Lilith Fair is back, though not with a vengeance as much as a warm, comforting hug. The women’s music festival which famously ran for three years in the late 90s made its comeback in the new millennium late last month. The tour brought its message of female empowerment and community to San Francisco on Monday, its sixth stop out of 23 dates through the U.S. and Canada. As a veteran of its initial run and new incarnation, I can attest that concept’s enduring power, which now comes complete with a loving layer of nostalgia.
All photos by Lydia S. Gonzales
The tour features a wide and revolving cast of artists. For a show in an area largely considered to be one of the world’s biggest gay meccas, the Shoreline Amphitheatre lineup was devoid of queer female singers. Headlining were tour founder Sarah McLachlan, Heart, Miranda Lambert, The Bangles and Colbie Caillat.
Still, the festival as a whole features a slew of queer performers including Brandi Carlile, Gossip, Indigo Girls, Jennifer Knapp, Missy Higgins, Sia and Tegan and Sara. When asked the pre-show press conference about the inclusion of so many gay female artists, McLachlan said it wasn’t necessarily part of any plan.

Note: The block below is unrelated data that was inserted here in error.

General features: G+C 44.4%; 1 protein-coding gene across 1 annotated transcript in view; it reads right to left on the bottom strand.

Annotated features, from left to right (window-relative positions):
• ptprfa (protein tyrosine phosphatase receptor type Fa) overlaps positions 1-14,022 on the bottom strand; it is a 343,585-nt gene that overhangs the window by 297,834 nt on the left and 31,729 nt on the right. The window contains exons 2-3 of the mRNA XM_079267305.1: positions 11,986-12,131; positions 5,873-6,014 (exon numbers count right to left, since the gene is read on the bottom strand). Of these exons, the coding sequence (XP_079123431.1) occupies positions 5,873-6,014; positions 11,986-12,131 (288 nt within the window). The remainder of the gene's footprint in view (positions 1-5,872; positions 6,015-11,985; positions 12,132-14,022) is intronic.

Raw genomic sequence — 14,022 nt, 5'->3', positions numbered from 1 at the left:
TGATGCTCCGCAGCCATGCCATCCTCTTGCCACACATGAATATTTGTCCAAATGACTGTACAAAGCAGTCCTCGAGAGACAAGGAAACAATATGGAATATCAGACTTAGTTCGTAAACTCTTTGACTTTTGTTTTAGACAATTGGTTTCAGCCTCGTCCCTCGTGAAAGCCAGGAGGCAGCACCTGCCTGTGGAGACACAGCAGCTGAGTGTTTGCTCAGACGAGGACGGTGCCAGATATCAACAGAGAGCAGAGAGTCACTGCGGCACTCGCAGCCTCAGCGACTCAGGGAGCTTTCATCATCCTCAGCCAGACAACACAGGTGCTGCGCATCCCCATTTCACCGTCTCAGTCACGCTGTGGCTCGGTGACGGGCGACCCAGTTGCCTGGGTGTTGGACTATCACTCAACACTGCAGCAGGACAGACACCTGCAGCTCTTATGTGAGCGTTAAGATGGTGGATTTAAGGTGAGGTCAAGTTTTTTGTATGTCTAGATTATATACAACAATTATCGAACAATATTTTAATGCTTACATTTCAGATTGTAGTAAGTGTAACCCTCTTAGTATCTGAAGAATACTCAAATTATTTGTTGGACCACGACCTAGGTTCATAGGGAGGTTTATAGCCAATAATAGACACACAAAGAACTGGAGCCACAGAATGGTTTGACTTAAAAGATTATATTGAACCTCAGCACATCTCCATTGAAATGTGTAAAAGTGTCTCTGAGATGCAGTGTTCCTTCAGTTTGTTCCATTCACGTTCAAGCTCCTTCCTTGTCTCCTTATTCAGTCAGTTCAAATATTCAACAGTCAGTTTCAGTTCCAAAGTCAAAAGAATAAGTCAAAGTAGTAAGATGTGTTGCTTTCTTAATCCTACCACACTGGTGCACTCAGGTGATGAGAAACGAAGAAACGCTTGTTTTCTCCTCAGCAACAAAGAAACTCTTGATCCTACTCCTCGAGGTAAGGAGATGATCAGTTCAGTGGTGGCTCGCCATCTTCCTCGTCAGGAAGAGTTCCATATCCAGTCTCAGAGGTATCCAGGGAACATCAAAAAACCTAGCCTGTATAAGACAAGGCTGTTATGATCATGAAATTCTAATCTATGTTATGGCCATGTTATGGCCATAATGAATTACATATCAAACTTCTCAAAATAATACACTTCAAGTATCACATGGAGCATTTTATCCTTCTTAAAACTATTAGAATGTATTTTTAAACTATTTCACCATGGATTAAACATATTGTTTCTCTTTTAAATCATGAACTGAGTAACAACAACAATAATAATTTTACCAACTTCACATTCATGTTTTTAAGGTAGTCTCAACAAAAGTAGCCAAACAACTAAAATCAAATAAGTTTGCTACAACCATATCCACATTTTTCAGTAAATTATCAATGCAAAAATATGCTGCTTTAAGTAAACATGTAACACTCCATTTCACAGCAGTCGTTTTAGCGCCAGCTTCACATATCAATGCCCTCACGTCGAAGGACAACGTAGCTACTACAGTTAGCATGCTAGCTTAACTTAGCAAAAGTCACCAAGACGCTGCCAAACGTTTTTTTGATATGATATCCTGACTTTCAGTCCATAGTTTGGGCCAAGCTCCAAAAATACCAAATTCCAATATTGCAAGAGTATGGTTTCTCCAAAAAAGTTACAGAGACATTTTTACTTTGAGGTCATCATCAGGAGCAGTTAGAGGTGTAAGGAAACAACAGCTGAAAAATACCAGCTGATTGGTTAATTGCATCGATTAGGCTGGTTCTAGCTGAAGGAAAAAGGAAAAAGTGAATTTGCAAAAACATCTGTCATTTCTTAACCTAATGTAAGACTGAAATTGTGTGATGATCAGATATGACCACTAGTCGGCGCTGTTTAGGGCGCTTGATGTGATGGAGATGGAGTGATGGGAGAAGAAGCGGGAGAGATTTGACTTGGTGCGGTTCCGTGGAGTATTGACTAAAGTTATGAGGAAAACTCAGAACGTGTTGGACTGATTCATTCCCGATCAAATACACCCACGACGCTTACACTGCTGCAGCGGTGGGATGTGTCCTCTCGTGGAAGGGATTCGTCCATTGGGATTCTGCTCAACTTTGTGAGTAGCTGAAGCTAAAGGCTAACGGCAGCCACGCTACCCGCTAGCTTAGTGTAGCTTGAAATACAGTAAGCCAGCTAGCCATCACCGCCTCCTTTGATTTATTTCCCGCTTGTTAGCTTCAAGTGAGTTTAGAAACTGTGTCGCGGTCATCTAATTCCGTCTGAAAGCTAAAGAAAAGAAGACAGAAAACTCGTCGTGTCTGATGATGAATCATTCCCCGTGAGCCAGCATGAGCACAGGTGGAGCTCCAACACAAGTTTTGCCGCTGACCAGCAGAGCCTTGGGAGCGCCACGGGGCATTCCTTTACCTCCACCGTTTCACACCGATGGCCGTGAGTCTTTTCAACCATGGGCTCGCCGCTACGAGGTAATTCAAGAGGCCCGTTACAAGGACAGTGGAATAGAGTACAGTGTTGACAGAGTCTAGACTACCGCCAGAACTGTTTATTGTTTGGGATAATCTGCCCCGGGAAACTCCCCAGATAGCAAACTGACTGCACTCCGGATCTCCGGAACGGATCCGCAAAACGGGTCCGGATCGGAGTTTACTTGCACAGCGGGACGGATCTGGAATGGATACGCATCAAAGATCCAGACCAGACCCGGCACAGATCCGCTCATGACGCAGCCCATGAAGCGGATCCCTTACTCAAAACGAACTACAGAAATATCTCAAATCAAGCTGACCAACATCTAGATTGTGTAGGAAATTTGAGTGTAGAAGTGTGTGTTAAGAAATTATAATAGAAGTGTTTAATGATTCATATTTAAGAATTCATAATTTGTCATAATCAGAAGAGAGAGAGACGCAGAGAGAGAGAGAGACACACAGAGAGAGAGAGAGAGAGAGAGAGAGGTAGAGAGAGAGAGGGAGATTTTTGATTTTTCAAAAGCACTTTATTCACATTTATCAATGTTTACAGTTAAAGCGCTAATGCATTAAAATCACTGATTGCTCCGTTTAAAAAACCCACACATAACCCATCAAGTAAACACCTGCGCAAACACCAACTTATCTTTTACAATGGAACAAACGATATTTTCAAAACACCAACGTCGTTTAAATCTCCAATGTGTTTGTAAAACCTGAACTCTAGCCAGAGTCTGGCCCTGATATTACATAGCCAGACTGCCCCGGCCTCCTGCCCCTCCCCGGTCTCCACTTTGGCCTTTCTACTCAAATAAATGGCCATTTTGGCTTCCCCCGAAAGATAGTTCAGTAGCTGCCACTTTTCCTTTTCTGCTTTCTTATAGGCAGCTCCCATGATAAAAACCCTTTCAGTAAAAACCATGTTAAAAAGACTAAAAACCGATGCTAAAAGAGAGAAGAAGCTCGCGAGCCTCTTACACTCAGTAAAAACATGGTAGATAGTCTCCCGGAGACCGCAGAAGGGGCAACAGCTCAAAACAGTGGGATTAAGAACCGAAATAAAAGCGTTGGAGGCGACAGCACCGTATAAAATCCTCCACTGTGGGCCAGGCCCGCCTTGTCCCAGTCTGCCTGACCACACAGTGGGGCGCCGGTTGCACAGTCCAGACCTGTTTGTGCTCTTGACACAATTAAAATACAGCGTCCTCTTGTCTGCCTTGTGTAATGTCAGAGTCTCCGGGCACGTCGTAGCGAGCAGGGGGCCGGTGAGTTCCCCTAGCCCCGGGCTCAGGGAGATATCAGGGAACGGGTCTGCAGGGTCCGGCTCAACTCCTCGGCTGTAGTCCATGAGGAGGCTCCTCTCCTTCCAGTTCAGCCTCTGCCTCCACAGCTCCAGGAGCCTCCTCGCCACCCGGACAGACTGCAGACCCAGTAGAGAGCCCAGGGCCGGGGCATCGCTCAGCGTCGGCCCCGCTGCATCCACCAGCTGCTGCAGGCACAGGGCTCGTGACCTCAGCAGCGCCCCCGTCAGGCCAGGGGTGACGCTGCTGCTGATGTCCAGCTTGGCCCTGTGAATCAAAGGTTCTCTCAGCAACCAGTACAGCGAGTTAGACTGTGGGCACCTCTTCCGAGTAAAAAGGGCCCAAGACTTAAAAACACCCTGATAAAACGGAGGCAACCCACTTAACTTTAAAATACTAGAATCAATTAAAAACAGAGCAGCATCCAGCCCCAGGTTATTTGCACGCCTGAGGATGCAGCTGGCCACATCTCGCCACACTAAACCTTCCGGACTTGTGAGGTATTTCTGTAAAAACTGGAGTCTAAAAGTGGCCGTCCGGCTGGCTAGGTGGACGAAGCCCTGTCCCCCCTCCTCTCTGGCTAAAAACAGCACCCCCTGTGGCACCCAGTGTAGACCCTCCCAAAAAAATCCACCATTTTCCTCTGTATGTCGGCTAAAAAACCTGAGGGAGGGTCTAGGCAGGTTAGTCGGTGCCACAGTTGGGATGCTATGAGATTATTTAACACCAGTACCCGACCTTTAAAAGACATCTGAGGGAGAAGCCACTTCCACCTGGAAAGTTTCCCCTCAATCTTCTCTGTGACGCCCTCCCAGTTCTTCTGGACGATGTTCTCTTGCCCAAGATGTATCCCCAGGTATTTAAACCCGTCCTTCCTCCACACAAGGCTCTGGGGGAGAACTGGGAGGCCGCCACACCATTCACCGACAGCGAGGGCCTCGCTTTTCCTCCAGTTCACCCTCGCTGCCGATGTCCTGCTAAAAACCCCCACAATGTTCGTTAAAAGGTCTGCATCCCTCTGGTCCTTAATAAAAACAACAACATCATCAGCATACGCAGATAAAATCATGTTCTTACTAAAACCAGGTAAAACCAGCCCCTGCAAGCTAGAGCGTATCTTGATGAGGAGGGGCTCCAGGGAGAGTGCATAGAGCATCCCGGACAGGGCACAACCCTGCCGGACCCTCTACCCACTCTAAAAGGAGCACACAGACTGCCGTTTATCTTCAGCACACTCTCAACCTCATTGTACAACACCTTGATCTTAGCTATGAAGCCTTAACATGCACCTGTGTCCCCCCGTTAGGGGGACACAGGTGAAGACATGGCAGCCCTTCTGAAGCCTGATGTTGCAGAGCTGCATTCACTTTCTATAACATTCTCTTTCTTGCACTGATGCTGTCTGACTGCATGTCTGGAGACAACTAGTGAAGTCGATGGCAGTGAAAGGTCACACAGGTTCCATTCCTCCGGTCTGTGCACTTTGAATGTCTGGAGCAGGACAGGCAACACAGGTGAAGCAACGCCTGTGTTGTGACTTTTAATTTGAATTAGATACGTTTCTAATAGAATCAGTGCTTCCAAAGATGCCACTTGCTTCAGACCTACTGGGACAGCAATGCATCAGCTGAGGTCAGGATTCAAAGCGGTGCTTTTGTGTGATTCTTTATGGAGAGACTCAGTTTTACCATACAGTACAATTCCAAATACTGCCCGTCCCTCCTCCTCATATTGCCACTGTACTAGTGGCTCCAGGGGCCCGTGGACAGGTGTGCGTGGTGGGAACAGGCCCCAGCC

AfterEllen: You have a lot of gay women artists on your tour, not necessarily on this lineup unless someone wants to tell me something, was that a conscious part of creating the lineups for the shows?
SM: (Looks around the panel for any revelations, there were none.) We just got good music. I don’t take it into consideration whether you are gay or straight. Those titles would drive me crazy. I think people are human beings, men and women. And you fall in love with who you fall in love with. And I don’t think it should make any difference.
Slow ticket sales forced the festival to cancel 11 of its dates. Still the San Francisco show attracted about 11,000 mostly female fans from across a wide age range — some finally old enough to experience their first Lilith, returning veterans like me and others who probably caught more than a few Heart shows in the ’70s. Also, despite the lack of lesbian artists on the bill, plenty of lesbian fans were out. In fact, if you closed your eyes you might have mistaken the venue for Dolores Park the previous Pride Weekend.